You may have encountered a cedar glade before if you enjoy walking through the woods in the Nashville Tennessee area, you would have been walking along through the cedars and would have come to a clearing, upon passing through you may have noticed how hot and dry it was,if in summer,or how wet and spongy the limestone gravel was ,if in winter.You may have had many of my own first thoughts , wondering "is this an old lot? perhaps and old road of some sort long degraded" before you started to notice plants you hadn't ever seen in your life,even though you've lived your entire life in the Nashville area, and if you had been lucky enough to happen across one during spring bloom time you'd notice the rainbow of colors blooming on those never before encountered plants, what an exiting place these glades can be!
In truth that place you thought may have been an old lot is a natural limestone clearing, Sometimes tens of thousands of years old , old enough for the plants there to adapt to their unique micro climate.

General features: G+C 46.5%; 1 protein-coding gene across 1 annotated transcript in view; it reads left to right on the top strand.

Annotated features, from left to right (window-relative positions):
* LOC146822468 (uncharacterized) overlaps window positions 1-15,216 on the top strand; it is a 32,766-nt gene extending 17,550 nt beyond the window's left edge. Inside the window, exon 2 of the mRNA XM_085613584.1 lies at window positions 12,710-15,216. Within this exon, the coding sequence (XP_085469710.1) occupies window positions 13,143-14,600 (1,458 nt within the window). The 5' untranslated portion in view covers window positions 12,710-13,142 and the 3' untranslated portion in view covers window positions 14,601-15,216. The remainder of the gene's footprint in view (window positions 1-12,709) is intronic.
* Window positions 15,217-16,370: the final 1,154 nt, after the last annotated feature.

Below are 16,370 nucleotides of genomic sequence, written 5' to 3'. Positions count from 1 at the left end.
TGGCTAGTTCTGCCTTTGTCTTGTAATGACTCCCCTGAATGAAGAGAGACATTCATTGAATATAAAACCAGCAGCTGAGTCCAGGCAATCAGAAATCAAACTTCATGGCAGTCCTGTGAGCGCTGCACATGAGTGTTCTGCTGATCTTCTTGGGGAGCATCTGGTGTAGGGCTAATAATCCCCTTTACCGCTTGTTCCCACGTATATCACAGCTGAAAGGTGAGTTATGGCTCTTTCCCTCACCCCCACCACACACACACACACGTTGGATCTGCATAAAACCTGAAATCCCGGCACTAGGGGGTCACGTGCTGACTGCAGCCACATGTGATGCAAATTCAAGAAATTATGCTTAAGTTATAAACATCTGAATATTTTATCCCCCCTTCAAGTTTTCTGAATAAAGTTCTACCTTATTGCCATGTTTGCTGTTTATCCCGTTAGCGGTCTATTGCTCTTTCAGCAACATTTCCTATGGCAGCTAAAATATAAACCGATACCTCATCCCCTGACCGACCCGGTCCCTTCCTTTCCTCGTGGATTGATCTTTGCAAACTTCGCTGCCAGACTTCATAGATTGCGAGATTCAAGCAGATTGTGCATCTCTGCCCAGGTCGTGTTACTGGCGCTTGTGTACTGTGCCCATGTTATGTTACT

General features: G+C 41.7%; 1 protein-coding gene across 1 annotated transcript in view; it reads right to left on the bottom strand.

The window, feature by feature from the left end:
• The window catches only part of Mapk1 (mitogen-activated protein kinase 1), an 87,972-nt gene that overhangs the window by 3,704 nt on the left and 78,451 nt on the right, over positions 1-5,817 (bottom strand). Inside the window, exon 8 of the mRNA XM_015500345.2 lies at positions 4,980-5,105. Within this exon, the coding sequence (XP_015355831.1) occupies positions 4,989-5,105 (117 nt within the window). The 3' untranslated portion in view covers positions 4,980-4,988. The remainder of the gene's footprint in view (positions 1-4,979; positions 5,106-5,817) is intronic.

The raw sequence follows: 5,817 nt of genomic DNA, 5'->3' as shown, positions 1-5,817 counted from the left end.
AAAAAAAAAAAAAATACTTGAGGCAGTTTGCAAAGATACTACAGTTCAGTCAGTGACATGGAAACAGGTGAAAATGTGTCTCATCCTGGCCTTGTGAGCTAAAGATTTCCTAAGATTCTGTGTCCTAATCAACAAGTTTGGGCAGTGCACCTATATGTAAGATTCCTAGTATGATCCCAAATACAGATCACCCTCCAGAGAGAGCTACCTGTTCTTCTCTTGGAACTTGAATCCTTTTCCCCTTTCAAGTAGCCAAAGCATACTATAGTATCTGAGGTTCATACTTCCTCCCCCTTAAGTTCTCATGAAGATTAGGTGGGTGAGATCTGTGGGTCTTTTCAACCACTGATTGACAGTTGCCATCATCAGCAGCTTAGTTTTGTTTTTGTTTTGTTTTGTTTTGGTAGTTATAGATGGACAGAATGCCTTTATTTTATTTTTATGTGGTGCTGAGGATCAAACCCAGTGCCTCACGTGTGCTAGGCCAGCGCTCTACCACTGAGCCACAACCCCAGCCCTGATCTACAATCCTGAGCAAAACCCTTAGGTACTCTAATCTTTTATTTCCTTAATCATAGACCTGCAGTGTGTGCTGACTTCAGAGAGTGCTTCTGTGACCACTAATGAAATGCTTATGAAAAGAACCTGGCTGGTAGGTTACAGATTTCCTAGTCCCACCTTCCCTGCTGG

It's feasible to think that these places have been visited by animals and humans alike, for thousands upon thousands of years, being a natural clearing where one could camp or simply gaze up at the sky,and the way it seems so much bigger in the glades somehow, you can see the whole milky way sparkling there on a clear summer night, these places truly are a gift of natural beauty and diversity and a testament to the strength of life and its ability to adapt.

Sadly most of this rare ecosystem has been lost forever ,and some endemic plants are either extinct or severely endangered, in the past they have been built on ,dumped in,and covered over with rubble, they are inundated by man made lakes and torn apart by people with atv's and four wheelers who do not realize what they are doing.
There may be less than 10% of what cedar glade
there was before the Nashville basin was settled, and that continues to shrink even today, So lets educate our friends in the world of horticulture about our cedar glades.

Here are some resources for Cedar Glade Research:

Cedar Glade Endemic Plants

Center for Cedar Glade Studies

Cedar Glade Wikipedia